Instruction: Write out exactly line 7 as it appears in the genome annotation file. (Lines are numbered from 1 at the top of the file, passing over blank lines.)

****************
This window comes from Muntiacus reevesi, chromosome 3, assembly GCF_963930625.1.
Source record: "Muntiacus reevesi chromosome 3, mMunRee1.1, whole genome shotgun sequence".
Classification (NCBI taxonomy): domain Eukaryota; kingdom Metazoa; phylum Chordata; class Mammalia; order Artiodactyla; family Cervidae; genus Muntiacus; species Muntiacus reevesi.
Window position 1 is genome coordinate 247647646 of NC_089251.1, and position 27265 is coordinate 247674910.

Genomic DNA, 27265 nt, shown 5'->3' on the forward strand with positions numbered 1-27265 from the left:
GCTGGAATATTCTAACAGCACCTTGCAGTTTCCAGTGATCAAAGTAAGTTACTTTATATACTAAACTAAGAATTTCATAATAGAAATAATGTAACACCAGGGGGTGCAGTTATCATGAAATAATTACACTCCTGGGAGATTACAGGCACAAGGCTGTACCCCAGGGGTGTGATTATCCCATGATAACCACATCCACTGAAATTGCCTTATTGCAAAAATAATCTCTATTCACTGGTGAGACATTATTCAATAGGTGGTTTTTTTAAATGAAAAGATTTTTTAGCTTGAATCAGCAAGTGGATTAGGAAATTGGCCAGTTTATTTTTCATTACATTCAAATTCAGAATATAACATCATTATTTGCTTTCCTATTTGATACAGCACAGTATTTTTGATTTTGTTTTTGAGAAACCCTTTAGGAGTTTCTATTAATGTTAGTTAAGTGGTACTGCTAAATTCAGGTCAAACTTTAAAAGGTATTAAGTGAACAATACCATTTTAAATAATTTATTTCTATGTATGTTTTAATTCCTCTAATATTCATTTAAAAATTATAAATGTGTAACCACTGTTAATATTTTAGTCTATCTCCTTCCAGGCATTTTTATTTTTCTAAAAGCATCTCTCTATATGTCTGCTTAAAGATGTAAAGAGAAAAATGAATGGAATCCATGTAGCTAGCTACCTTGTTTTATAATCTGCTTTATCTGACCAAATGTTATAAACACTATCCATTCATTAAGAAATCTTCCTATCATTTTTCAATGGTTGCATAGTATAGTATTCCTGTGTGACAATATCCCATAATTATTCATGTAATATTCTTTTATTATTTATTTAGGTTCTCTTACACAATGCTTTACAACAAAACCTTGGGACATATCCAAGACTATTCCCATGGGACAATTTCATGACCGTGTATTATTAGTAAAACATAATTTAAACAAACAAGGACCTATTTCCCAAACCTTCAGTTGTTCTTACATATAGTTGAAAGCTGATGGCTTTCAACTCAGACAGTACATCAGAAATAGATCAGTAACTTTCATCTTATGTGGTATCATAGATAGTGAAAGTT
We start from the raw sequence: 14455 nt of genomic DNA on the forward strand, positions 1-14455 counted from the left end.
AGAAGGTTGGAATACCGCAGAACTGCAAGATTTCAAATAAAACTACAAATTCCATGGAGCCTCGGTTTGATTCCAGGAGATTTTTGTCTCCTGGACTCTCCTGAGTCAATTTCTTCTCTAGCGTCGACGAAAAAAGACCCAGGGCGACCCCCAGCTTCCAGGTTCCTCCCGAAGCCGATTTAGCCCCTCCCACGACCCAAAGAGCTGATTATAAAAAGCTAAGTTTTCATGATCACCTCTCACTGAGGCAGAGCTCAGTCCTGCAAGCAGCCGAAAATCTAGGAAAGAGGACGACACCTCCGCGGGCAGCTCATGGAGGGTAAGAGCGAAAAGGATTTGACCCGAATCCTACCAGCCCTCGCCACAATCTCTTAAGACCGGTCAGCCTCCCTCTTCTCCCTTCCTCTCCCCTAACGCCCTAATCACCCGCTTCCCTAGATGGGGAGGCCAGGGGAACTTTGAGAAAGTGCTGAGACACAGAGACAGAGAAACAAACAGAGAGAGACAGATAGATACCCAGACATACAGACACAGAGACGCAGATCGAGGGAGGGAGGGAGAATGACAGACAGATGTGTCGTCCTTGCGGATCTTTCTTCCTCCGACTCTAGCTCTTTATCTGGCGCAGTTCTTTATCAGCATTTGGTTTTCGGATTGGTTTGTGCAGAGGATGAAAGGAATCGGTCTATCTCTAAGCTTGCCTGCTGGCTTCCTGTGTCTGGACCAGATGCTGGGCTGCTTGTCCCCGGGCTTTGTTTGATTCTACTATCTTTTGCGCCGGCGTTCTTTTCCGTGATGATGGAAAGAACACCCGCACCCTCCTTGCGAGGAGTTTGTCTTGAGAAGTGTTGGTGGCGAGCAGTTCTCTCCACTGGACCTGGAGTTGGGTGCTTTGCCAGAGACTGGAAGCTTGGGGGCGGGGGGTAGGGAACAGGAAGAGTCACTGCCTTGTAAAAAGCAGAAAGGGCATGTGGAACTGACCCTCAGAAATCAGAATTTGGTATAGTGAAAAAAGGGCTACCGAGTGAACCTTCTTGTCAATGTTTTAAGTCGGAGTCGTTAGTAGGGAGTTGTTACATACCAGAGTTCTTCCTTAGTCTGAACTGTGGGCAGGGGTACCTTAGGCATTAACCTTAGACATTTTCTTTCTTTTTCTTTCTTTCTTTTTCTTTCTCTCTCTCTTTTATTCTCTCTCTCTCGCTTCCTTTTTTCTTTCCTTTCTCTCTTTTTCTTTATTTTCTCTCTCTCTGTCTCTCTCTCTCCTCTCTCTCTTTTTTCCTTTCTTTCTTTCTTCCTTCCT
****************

We start from the raw sequence: 14455 nt of genomic DNA on the forward strand, positions 1-14455 counted from the left end.